We rarely write letters anymore. When was the last time you received a newsy, handwritten letter in the snail-mail from a dear friend or family member? (The only one who writes to me these days is the woman from the Tom Ford cosmetic counter at Bergdorf where I bought two lipsticks over a year ago. It’s nice that she still sends me the occasional note with color swatches and samples, but for once I would love an unexpected letter in the mail.) Do you remember the last time you were excited to retrieve the mail because you were anticipating correspondence from someone you had recently written to? On that note, when was the last time you actually wrote a letter?
A piece on All Things Considered that aired in September featured two women who had become pen pals in 1960, stayed in touch all these years, and just recently met. It was one of those stories that you stay in your car and finish listening to because it’s so touching. A month later, I’m still thinking about this story. It struck a chord.
As a kid and young teenager, I wrote letters all the time. I remember summer vacations at my dad’s, waiting for letters from my girlfriends back in Maine. Those letters were my connection to who broke up with whom, what new school clothes had been purchased, and all the happenings at the local mall. They sustained me. But more than that, they deepened our friendships.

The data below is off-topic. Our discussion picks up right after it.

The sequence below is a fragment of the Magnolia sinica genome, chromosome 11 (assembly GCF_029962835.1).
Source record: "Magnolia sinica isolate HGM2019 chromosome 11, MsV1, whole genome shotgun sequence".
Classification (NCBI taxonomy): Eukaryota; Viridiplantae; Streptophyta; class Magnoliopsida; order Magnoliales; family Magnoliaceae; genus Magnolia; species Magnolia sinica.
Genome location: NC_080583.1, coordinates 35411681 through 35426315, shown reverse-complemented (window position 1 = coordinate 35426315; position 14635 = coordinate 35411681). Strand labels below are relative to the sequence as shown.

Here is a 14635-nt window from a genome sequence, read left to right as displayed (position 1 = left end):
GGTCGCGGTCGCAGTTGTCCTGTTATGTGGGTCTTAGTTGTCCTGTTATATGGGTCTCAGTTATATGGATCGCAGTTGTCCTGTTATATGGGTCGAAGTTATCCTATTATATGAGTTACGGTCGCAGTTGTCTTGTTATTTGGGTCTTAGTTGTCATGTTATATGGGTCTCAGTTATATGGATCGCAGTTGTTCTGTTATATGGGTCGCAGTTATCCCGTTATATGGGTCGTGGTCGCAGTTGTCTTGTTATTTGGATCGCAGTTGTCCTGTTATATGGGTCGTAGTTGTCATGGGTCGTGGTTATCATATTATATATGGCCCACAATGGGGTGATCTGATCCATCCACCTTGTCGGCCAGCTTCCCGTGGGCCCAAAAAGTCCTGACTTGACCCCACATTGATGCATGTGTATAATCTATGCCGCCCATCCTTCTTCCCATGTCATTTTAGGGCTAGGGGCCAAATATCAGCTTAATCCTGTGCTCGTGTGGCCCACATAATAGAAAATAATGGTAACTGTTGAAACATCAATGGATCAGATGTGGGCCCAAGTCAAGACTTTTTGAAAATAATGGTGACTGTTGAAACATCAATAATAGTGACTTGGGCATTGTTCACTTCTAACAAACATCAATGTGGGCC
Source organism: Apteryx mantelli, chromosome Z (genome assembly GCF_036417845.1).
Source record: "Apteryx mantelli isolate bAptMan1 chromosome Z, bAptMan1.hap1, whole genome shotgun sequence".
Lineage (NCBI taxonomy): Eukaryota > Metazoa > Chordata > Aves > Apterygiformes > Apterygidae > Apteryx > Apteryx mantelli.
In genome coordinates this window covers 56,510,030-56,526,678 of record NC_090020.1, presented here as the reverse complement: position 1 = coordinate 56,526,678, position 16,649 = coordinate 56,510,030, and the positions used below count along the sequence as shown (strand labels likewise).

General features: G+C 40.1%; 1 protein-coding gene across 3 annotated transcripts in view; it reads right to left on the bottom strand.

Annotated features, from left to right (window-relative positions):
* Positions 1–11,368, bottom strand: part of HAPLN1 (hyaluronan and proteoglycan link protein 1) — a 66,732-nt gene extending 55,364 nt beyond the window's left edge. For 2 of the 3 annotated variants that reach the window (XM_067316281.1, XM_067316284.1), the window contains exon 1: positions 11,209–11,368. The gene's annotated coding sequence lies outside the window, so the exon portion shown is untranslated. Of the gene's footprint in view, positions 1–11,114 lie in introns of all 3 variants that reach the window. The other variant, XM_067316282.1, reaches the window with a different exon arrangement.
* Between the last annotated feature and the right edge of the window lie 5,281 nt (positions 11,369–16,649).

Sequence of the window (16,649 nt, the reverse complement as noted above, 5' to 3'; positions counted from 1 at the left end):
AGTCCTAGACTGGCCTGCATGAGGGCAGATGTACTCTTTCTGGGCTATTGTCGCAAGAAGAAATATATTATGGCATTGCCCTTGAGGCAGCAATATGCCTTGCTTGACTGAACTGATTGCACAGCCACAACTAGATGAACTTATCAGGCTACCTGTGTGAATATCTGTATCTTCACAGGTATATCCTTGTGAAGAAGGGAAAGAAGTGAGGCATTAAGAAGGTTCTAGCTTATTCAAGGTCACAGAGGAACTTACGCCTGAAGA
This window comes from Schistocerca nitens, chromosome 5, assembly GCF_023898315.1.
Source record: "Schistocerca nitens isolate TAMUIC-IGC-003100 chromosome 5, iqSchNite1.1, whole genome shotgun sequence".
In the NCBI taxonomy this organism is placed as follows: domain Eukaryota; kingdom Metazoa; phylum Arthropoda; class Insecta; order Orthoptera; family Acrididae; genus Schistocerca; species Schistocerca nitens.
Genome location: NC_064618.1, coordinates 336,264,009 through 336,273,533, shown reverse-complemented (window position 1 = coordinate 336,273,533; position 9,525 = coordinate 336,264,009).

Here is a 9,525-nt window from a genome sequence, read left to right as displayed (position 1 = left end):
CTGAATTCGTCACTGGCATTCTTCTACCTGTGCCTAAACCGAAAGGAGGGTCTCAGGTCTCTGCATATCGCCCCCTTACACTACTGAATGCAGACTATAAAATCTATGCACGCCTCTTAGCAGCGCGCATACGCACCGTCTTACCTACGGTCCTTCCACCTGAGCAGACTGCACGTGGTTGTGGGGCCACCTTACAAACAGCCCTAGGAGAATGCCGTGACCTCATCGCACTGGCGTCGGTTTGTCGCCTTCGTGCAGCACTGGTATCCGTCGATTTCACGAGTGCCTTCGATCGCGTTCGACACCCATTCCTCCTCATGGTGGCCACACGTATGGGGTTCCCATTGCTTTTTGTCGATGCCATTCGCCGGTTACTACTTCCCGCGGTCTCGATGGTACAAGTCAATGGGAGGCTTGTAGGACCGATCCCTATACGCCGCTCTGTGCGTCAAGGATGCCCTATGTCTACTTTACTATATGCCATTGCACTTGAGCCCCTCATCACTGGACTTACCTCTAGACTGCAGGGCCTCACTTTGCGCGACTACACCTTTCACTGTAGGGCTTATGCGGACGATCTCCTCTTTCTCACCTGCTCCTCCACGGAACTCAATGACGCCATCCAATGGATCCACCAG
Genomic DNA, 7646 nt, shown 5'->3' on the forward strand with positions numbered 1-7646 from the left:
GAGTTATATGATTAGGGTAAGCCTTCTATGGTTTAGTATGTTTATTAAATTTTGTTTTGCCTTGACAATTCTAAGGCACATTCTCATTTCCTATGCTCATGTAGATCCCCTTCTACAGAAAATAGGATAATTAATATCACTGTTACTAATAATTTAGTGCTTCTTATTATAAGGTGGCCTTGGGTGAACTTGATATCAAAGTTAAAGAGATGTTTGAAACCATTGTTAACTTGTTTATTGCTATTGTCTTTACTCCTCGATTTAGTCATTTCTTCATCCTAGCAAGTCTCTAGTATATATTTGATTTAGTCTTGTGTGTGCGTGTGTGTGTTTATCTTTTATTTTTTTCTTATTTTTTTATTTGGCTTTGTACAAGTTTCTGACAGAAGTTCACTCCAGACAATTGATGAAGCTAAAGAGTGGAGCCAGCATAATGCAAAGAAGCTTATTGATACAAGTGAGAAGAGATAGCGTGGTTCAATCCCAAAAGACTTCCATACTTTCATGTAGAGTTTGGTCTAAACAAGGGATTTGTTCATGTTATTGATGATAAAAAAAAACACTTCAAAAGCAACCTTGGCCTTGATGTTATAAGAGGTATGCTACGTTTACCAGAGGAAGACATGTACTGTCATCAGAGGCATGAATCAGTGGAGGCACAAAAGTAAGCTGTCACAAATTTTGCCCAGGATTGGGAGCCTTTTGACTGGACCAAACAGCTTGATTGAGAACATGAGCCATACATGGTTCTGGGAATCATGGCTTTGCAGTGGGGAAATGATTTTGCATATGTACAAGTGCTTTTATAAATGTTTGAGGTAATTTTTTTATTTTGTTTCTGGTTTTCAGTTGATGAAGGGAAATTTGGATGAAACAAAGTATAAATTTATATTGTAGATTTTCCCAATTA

I even had a pen pal from Austria. I don’t remember the details of how our correspondence came about, but her name was Elsa and she once sent me a Christmas tree ornament. I remember the delicate texture of the air mail paper and how European handwriting just looked different from American scrawl. We kept in touch all through high school and a little bit into college. Over the years I had other pen pals from distant lands. These relationships gave me insights into countries I had never visited and lives I could never imagine. Contrast that to today where I have close friends whose handwriting I could never even identify because we only communicate electronically.
Clearly letter writing (and notes… I’m sure kids don’t pass notes in study hall anymore) has been replaced by email and texts. Even my grandmother emails. I get the benefits email provides, such as instant gratification, but here’s the thing: would I ever let my kids email with some stranger in another country? Not on your life. While there is no way of knowing whether Elsa in Austria was really a 13-year old girl who liked the same music I did, a paper and ink relationship was safe. But more than that, it was profound.
Would the women profiled on NPR had remained lifelong friends if they casually emailed instead of letter writing? Will anyone ever write love letters again? Will my kids ever have a pen pal? Attention spans today may be short, but letters provide a chance for longevity. History needs letters.
So if you want to go old school, write me a letter. I promise to keep the letter (for posterity) and even to write back. You don’t even have to send me lipstick color swatches.
2 thoughts on “the long lost art of letter writing”
My uncle in Australia writes me long letters in near-illegible handwriting. He apologizes for their length–but I love getting them. I rarely write back (I email him), but I should.
You need to read the book, The Guernsey Literary and Potato Peel Pie Society. The whole book is letters back and forth to various characters during WWII in England.